A team of U.S. military experts from U.S. European Command (EUCOM) is on the ground in Kiev to assist in the ongoing investigation into the shoot down of a Malaysian airliner in last month.
The EUCOM team was deployed to Ukraine at the request of the U.S. State Department, and will primarily conduct “advise and assist” operations to the international team heading up the investigation, Pentagon spokesman Adm. John Kirby told reporters Monday.
The roughly 12-member team will also draft recommendations for possible avenues of support to the investigatory team for American diplomats stationed in Kiev, he said during a briefing at the Pentagon.
“Recovery operations is something, tragically and unfortunately, the U.S. military has to do and has to be good at. And these people . . . [were] asked by the State Department to come help and assist,” according to Kirby.
He declined to comment on the specific makeup of the EUCOM team, or how long they would be on the ground in Ukraine. However, he did note the expertise of team members covered “a wide swathe of military occupational specialties” from communication specialists to logistics experts.
That said, Kirby noted the team would not be deployed to the actual crash site, located in eastern Ukraine near Dontesk, but remain near the U.S. embassy in Kiev for the majority of the deployment.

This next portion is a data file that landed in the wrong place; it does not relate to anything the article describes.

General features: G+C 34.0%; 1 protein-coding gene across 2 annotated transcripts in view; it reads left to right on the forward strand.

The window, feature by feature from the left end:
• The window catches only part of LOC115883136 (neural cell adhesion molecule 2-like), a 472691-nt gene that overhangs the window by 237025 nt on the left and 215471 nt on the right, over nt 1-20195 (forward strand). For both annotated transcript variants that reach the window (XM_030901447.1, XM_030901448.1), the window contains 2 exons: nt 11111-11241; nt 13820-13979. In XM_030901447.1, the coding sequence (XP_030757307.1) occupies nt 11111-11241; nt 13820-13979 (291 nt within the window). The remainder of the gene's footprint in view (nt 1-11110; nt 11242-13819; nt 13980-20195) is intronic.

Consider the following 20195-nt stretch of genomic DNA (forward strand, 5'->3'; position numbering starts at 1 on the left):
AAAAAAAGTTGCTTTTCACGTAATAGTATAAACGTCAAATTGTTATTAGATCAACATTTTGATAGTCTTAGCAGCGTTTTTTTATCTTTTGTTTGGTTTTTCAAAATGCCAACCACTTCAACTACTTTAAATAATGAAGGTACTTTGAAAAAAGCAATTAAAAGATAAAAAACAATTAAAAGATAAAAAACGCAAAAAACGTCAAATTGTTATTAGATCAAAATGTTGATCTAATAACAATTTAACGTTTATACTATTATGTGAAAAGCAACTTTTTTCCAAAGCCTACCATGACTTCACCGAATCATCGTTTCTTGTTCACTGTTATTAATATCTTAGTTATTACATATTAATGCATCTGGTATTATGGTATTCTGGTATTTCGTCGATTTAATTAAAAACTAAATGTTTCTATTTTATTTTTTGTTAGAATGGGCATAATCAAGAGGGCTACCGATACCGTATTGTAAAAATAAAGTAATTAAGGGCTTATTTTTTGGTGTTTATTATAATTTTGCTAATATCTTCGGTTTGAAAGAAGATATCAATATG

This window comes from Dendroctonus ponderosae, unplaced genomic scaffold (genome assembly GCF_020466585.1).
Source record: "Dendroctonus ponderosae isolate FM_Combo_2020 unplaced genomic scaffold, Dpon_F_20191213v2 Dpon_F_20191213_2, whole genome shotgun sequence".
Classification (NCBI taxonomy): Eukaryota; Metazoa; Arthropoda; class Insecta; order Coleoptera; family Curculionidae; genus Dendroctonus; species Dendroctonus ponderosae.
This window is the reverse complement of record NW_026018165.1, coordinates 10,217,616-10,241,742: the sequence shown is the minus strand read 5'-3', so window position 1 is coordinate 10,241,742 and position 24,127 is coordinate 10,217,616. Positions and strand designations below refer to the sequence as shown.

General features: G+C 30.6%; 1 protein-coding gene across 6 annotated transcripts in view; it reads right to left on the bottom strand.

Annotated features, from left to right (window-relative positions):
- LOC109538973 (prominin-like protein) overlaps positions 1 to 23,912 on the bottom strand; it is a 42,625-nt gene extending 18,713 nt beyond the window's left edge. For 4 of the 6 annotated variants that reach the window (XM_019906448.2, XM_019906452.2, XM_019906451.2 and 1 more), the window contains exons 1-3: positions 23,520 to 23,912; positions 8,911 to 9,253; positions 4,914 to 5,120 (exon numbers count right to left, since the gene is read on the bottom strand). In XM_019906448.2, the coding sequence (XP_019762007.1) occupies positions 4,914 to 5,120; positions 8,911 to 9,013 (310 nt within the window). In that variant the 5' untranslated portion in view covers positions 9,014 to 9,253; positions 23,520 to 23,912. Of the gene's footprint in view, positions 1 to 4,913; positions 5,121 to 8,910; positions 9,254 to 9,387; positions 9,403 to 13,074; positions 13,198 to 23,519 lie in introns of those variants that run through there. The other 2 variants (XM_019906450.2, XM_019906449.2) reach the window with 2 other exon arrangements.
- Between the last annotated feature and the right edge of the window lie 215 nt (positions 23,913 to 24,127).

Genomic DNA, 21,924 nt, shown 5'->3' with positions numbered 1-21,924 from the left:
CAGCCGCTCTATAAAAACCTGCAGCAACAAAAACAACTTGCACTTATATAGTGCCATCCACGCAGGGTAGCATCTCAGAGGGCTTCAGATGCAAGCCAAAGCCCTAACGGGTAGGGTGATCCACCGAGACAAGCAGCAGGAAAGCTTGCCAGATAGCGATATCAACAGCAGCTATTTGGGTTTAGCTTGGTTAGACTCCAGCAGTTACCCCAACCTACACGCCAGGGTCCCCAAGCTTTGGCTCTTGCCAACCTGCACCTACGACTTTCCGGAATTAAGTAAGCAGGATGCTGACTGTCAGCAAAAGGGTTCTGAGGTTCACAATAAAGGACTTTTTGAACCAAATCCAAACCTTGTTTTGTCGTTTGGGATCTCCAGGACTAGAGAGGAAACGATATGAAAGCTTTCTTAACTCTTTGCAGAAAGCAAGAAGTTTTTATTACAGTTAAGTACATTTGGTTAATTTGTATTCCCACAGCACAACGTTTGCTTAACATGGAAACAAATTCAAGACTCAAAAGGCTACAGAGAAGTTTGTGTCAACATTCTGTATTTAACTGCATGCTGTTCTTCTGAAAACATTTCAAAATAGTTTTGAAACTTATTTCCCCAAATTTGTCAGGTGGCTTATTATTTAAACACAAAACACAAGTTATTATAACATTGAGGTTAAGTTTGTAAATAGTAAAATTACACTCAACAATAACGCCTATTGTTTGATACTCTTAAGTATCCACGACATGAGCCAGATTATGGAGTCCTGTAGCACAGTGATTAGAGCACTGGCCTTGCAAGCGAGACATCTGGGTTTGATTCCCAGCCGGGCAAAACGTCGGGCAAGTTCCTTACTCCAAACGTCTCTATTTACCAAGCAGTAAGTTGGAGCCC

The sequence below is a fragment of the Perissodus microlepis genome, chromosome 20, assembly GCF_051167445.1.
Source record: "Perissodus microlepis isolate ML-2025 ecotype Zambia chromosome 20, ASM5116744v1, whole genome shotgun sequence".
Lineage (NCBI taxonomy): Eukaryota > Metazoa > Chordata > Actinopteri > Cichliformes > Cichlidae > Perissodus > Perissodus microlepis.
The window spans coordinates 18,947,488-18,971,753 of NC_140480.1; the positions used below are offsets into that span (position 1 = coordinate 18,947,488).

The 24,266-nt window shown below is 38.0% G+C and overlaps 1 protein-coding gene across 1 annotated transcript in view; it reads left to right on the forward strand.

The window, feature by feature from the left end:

The request for U.S. military help into the ongoing inquiry into the apparent shoot down of Malaysian Airlines Flight 17 highlights the difficult and dangerous mission facing the international community, whose efforts have been stymied by Russian interference and ongoing violence in the region.
Investigators from the Organization for Security and Cooperation in Europe (OSCE) have only been able to visit the crash site a handful of times since July.
Most recently, a site visit by OSCE teams was quickly ended after Russian separatists in the region engaged Ukrainian forces in nearby Dontesk.
Russian-backed fighters have also sought to limit OSCE’s access to the site, with some regional observers claiming that effort was to allow the removal of evidence from the scene.
Shortly after the shootdown, news reports suggested the airliner was taken down by a Russian-built surface-to-air missile system, provided by Moscow to Russian separatists in the region.
Moscow has repeatedly denied any involvement in the incident, however EUCOM chief Gen. Philip Breedlove confirmed in June that anti-aircraft weapons were part of heavy weapon shipments being sent to pro-Russian rebels in eastern Ukraine.
Breedlove also told reporters in June that training missions being carried out by Russian forces along the eastern Ukrainian border included the use of vehicle-borne anti-air missiles, similar to the weapon system suspected of being used in the airliner shootdown.
The investigation is also being endangered by Russia’s recent military buildup along the Ukrainian border, according to Kirby.
“We continue to see the Russians reinforce those units along the southeast border with Ukraine . . . [and] it’s certainly north of 10,000” troops, he said Monday.